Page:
A recent discussion of the expression 'My pleasure' in the UsingEnglish forums led me to this thought:
There are two elements in the convention:But in either case there's a sense of service - it was doing the service that was a pleasure. This had previously been enshrined in the expression 'at your service'. In Portuguese, the hyperbole used to be even greater (perhaps with a sense of irony? - at least, it could be ironic): às ordens do Senhor. (I heard this in just-pre-revolutionary Coimbra. I have read, in texts from more servile times, às ordens da vossa* Senhoría which is perhaps a little excessive for modern tastes!)
English omits the second element; Spanish - No hay de qué - omits the first.(It was a pleasure for me to do it) + (There's no need for thanks.)
In Portugal, people claim to be obrigado/a (do the Portuguese Thought Police insist on obrigada/o, I wonder? I bet As Três Marias** would have preferred that.)
My father, a Lancashire man (if that's relevant - the expression may be common among people born around the turn of the 20thC, not just in Lancashire) used to say 'Much obliged' to mean 'thank you.' The idea of a sense of obligation (in the 'feeling beholden' sense - 'I am forever in your debt' - not the 'this is my duty' sense) seems to be a common one.
In Italy, it's ... no I'll start a bit earlier. In the Roman Empire, slaves were often captives from Slavonic races; it was such a common link that a slave was an esclavus (a bit like the generic name for a domestic slave in certain households in Hampstead today being 'the filipina'). The -cl-, as often in the development of language, was palatalized to become[ʧ] (spelt, in Italian, '-ci-') and the -v- became (or was in the first place - il sont fous ces romains ) [w], which, followed by the dying word-end, (or 'unstressed word-final vowel', to give it its philological disguise) made the -a- into a falling diphthong. The result is left as an exercise for the reader.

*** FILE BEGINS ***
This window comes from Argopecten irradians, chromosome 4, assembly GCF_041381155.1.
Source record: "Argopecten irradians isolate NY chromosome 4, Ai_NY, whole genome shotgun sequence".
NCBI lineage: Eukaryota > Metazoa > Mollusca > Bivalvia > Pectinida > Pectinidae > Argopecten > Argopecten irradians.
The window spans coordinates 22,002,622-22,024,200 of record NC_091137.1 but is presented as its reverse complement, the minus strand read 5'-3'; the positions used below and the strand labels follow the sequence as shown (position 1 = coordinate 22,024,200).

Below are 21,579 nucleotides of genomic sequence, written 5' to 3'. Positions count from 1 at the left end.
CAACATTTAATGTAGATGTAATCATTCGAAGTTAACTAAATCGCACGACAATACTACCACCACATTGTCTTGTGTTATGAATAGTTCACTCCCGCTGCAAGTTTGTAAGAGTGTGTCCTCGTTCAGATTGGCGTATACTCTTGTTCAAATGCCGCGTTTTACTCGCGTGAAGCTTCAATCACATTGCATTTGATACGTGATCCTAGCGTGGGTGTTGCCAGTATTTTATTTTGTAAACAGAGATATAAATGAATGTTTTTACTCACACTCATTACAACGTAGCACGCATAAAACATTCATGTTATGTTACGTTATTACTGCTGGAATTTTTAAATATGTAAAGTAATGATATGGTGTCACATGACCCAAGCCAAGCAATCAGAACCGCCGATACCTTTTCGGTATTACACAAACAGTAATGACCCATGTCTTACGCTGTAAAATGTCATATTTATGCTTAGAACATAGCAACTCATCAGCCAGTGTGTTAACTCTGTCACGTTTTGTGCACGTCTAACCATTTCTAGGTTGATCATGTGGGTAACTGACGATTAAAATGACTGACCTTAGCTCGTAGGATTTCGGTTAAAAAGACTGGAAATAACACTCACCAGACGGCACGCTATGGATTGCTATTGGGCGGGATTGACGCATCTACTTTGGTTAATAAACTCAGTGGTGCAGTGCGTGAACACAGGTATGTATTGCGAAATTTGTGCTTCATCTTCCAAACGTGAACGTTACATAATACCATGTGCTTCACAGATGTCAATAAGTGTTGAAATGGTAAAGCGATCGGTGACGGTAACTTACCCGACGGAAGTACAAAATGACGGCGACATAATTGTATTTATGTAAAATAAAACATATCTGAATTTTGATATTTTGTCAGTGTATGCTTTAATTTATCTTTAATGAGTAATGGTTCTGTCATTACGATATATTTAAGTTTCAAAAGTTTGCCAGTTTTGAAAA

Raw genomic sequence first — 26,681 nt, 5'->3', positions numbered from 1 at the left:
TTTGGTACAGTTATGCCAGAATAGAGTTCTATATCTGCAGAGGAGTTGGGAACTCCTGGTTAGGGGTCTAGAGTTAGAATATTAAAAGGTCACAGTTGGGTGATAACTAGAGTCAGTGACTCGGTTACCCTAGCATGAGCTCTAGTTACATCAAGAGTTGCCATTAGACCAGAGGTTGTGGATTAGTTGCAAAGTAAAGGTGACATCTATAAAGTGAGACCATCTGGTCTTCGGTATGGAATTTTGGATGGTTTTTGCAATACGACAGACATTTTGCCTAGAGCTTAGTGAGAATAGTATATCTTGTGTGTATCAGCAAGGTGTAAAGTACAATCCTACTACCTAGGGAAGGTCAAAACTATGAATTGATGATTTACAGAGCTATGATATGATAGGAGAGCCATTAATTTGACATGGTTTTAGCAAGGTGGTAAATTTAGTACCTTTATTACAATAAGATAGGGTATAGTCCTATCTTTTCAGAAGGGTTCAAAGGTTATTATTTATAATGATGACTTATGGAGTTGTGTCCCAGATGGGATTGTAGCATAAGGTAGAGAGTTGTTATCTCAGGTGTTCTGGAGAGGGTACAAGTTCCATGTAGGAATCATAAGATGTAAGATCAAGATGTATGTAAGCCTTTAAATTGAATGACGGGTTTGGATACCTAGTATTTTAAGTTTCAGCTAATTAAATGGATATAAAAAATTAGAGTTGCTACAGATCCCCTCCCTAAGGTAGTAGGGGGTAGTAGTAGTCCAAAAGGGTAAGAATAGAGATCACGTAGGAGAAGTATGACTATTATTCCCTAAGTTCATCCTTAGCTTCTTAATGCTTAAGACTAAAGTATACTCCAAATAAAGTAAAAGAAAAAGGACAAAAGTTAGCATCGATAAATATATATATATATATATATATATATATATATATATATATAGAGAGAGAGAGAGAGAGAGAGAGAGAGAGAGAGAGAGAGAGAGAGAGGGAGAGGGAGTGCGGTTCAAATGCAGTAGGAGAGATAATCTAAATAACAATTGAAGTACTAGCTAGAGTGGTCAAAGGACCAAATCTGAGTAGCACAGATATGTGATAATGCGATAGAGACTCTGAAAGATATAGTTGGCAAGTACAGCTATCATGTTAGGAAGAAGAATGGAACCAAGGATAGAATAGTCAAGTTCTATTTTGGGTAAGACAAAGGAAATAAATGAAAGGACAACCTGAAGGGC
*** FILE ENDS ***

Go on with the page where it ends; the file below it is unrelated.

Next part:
T/V distinction need not detain us here, though they may have planted the seed of another blog....
<PS>**By Raquel de Queiroz - any relation of Eça, I wonder? (whose Cartas de Inglaterra I've been meaning to translate - marvellous man, a sort of nineteenth-century Alistair Cooke. But one book at a time).
My latest effort flirts with the idea, but it‘s still not the genuine article.
<digression>.(That link points to a page that Wikipedia - with either understatement or a hollow laugh - says 'has multiple issues'. It is not for the faint-hearted.)
I was looking for the right epithet there, and initially put real as a placeholder; I knew it wouldn't do, but was rushing headlong towards the full-stop (so that I could reflect on the whole sentence).
This BNC search [Just click on the link, and sit back while BNC does its stuff] puts genuine fourth after leading, recent, and definite in the Potential Collocates for Article Stakes (with real nowhere to be seen in a field of 288). Oh lumme, does that make genuine a cliché, I wonder?
Update: 2015.09.29.12.10 – Added inline PS, and updated footer. Oh, and here‘s a clue to be going on with:
Update: 2015.10.01.15.10 – Added topical pic:
PPS I should have mentioned that Tuesday's update was made on Michaelmas (29 Sept). In celebration of which, a picture like this would have been appropriate. Too late now tho... [hang about...]
And another clue:
Look in centre of Galway for patch the other side of the water. (8)
Update: 2015.12.02.12:00 – Supplied answers: REHEARSE and GALLOWAY
Update: 2018.03.26.14:30 – Tidied up format, added instruction for BNC link and caption for seasopnel pic, and deleted old footer